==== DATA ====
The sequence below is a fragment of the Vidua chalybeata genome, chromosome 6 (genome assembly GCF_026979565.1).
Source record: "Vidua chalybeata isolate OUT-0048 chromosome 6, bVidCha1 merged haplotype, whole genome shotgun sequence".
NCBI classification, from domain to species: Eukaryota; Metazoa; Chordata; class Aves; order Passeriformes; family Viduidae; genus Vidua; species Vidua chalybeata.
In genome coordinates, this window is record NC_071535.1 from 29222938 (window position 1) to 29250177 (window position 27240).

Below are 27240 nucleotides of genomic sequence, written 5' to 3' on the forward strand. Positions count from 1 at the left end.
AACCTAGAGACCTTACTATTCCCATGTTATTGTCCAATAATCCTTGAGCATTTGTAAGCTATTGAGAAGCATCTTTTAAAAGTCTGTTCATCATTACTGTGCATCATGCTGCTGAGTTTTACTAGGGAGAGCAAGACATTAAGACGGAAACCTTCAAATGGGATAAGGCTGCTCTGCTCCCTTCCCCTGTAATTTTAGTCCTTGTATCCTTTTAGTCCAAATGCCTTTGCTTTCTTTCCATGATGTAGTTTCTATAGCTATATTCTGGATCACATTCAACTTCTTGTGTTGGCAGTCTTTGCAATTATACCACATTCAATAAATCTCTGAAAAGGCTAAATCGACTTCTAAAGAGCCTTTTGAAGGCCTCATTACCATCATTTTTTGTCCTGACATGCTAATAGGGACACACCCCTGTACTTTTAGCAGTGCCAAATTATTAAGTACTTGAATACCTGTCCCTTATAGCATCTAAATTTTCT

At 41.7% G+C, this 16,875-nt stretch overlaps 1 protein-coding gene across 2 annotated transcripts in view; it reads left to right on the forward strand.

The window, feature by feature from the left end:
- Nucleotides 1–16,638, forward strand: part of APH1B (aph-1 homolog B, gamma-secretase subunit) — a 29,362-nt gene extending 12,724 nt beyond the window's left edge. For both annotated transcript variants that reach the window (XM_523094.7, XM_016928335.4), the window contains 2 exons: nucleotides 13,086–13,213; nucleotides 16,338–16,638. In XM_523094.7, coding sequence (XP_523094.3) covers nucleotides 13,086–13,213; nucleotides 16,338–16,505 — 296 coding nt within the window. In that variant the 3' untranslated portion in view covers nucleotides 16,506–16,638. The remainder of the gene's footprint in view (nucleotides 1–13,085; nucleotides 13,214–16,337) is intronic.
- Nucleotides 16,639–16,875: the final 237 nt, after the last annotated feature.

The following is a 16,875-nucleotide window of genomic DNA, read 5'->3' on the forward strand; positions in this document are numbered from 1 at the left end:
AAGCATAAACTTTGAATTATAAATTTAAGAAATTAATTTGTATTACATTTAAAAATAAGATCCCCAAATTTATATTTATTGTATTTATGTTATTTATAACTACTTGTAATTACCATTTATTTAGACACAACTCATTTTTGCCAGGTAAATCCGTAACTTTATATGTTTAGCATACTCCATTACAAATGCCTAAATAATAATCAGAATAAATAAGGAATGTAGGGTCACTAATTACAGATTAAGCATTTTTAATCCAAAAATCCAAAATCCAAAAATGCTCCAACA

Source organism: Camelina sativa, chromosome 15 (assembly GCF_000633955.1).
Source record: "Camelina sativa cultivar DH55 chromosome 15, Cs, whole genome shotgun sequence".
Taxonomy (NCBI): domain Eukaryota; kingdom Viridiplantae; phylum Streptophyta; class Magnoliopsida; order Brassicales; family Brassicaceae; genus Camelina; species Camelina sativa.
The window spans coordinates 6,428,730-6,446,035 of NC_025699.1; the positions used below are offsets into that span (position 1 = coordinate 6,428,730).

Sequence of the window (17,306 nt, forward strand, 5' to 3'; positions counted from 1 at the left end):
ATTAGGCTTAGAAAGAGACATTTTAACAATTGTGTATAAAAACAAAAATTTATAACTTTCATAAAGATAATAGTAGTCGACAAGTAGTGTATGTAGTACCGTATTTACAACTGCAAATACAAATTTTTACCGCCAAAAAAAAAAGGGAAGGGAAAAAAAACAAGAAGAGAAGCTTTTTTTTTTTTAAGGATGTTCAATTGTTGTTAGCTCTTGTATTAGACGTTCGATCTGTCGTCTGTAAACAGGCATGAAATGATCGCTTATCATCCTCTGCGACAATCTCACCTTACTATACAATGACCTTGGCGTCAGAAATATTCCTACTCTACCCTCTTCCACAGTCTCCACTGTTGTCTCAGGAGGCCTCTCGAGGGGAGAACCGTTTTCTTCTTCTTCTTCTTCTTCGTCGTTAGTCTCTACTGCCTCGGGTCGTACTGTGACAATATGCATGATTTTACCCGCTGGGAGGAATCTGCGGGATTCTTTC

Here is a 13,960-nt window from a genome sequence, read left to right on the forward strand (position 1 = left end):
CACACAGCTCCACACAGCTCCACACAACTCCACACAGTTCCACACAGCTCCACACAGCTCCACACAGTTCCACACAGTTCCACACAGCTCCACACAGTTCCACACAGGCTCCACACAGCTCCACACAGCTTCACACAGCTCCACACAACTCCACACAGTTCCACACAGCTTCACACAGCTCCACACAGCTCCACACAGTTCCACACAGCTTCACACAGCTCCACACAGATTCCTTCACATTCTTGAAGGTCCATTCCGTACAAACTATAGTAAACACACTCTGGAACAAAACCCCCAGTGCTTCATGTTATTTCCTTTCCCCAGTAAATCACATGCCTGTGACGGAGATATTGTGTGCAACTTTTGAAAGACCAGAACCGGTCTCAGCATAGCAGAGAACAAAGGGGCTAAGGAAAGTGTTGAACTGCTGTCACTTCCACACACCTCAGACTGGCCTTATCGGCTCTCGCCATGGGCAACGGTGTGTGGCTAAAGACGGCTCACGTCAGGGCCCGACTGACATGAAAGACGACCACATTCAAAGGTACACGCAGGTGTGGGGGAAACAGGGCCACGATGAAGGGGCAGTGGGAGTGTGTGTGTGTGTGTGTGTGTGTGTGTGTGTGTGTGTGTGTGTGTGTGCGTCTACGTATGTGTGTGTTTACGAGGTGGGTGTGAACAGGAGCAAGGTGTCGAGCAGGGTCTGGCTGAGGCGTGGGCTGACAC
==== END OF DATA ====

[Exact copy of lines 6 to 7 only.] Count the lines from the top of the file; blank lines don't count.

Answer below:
AACCTAGAGACCTTACTATTCCCATGTTATTGTCCAATAATCCTTGAGCATTTGTAAGCTATTGAGAAGCATCTTTTAAAAGTCTGTTCATCATTACTGTGCATCATGCTGCTGAGTTTTACTAGGGAGAGCAAGACATTAAGACGGAAACCTTCAAATGGGATAAGGCTGCTCTGCTCCCTTCCCCTGTAATTTTAGTCCTTGTATCCTTTTAGTCCAAATGCCTTTGCTTTCTTTCCATGATGTAGTTTCTATAGCTATATTCTGGATCACATTCAACTTCTTGTGTTGGCAGTCTTTGCAATTATACCACATTCAATAAATCTCTGAAAAGGCTAAATCGACTTCTAAAGAGCCTTTTGAAGGCCTCATTACCATCATTTTTTGTCCTGACATGCTAATAGGGACACACCCCTGTACTTTTAGCAGTGCCAAATTATTAAGTACTTGAATACCTGTCCCTTATAGCATCTAAATTTTCT

At 41.7% G+C, this 16,875-nt stretch overlaps 1 protein-coding gene across 2 annotated transcripts in view; it reads left to right on the forward strand.